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by John Cirillo (71_Dart)
My 1986 Dodge Aries had been running with just one lamp on the Heat/AC control for a long time. I had looked at it a few times with the instrument panel covers off, but saw no lamps to replace. This puzzled me, but I didn't have time to investigate.
I have the Haynes 30008/723 manuals, the Clymer A293, and the Chrysler 1986 FSM for front wheel drive cars. Each of those manuals shows a couple of different Heat/AC controls, and one or more describe briefly how to change the lamps. But none cover changing the lamps on the above pictured control panel. Having learned how to do it, I can see why. It can't be covered in a few words.
Today I was working on the instrument panel and decided it was time to figure out the mystery before the last lamp went out. If your Aries or Reliant or other K car model has a Heat/AC control panel similar to the one above, this article will show how to replace those lamps. I actually removed the whole control unit to figure this out, but once I did it, I realized this was unnecessary.
To get to the Heat/AC control panel, first the upper and lower instrument panel covers need to be removed.
This is fairly straightforward and is thoroughly covered in any of the above manuals, so I will skip that part.
When you get to the point where the mounting screws for the Heat/AC panel are exposed as seen below, then you are almost there.
Showing the Heat/AC panel after instrument panel covers are removed.
Here I've already removed the two screws and pulled the control out slightly.
You will need to pull off the two slider knobs (one for the fan and one for the temperature).
These knobs pull straight out with some difficulty, so I recommend pulling them
before taking out the two screws.
Then slide the whole panel forward a couple of inches. You do not need to
detach any wires or hoses at the back because you are not going to take it out.
Above, the two latches are circled in white. The procedure is to lightly lift
those latches with a small screwdriver while pulling forward slightly on the top of the panel.
Once the latches are unclipped, the panel will swing out from the top
(as though it was hinged on the bottom), and then can be removed.
My photo was made after I reassembled it, so I have the knobs on but
when you are doing this the knobs should have already been removed.
Now you can see the three tiny Number 74 lamps. They are similar to the familiar 168/194 wedge lamps, only smaller.
Before you get tempted to yank them out with pliers, don't! You will crush them and then possibly never get them out.
Read on for the safe way to remove them. (Ignore the pencil for now. It comes later.)
We're going to make a little grabber tool with ordinary tweezers and double-sided foam tape. Cut two strips of the tape and attach them to the tweezers as shown. Remove the backing from the exposed part when you are ready to extract the lamps. Then look at the next photos to see how I did it.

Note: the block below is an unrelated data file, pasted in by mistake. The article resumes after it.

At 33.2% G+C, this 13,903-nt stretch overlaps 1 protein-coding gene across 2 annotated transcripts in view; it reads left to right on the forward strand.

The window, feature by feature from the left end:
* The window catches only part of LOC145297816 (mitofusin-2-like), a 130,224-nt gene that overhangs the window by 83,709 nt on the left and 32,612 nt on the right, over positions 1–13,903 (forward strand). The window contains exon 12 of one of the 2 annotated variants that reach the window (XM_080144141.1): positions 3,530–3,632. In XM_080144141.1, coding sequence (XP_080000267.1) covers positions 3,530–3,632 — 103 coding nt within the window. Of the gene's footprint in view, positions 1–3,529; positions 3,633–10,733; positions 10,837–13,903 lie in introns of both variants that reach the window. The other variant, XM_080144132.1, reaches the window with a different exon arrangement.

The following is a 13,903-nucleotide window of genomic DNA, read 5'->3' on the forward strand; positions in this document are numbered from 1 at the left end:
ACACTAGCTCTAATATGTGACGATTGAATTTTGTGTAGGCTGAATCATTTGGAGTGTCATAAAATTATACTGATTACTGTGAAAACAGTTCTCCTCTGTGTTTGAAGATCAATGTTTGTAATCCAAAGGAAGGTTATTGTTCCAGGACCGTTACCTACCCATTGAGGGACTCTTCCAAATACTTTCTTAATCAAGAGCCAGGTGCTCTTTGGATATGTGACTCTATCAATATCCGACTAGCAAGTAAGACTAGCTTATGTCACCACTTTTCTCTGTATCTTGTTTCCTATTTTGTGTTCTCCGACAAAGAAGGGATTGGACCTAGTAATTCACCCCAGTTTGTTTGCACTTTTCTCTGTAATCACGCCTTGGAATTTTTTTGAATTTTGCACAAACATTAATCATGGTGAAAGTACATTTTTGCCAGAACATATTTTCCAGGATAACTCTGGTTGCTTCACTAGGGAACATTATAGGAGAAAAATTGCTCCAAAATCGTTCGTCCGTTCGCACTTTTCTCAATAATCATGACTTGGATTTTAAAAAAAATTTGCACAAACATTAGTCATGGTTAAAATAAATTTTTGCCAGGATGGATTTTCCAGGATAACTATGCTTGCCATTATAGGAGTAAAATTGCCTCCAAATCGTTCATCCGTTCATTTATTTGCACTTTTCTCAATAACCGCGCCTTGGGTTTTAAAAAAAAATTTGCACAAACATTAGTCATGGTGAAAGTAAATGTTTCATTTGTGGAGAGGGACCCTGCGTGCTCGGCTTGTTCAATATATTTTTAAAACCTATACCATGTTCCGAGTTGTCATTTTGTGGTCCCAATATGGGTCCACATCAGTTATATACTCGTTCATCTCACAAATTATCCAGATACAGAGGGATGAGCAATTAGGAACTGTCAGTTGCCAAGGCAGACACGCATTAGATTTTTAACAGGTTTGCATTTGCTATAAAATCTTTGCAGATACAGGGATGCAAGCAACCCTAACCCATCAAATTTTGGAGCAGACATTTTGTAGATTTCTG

Here are the tweezers hanging by themselves on the middle lamp. The tape is quite sticky at first.
As you go along, if the tape becomes dirty it will lose its grip in a hurry. Just make some more strips and reload the tweezers.
Here I am pulling out the middle lamp with the tweezers. The lamps are stubborn and possibly corroded so it may take several pulls. Just keep at it. Change the tape if it loses its grip.
At last! Here's that lamp. I have already removed the other two. By the way, change all of the lamps!
Even if one or more are still working, it's pointless not to change them all now.
This is what to get. Too bad they come two to a card and you only need three! I got these at Pep Boys. Neither of the Auto Zones in town had these in stock, though they had a peg for them. These lamps are ridiculously overpriced compared to other lamps, with no apparent reason. Supply and demand, I guess. You could order them from Mouser Electronics for about 60 cents each but they have a $20 minimum order.
This is an old lamp, but this is how to load a lamp onto the tweezers for installation.
Note that the wedge base must be vertical like this when you plug it in.
Getting ready to plug in the lamp. Same posture as taking it out.
Guiding the new lamp into position. They are reluctant to go in. Having new tape helps a lot here. You'd think plugging it in would be easier than pulling it out, but that wasn't the case for me.
At least if you can get it started, go to the next photo to finish the job.
Once the lamp is started in the socket, it can be pushed home with a pencil eraser.
After you have all the lamps in place, it would be a good idea to turn on the lights and make sure they work.
I didn't need to do any cleaning on the sockets, not sure how I would have done that.
After confirming all is well, reinstall the Heat/AC panel cover by hooking the bottom latches onto the bottom of the control, and then swinging the top of the cover into position so that the latches click in place. Slide the control back into position and reinstall the two screws and two slider knobs. Reinstall the instrument panel covers.
Here's a sight I hadn't seen in a long time.
This is my actual Heat/AC panel with the new lamps installed. These lamps should last for several years.
I hope I didn't leave out any important steps. Let me know if I did. The main difficulty was getting the lamps to come out and go back in. Tweezers and tape might not be the best solution, but there is no way to grip those small lamps with bare pliers without crushing them. I know this from experience.)
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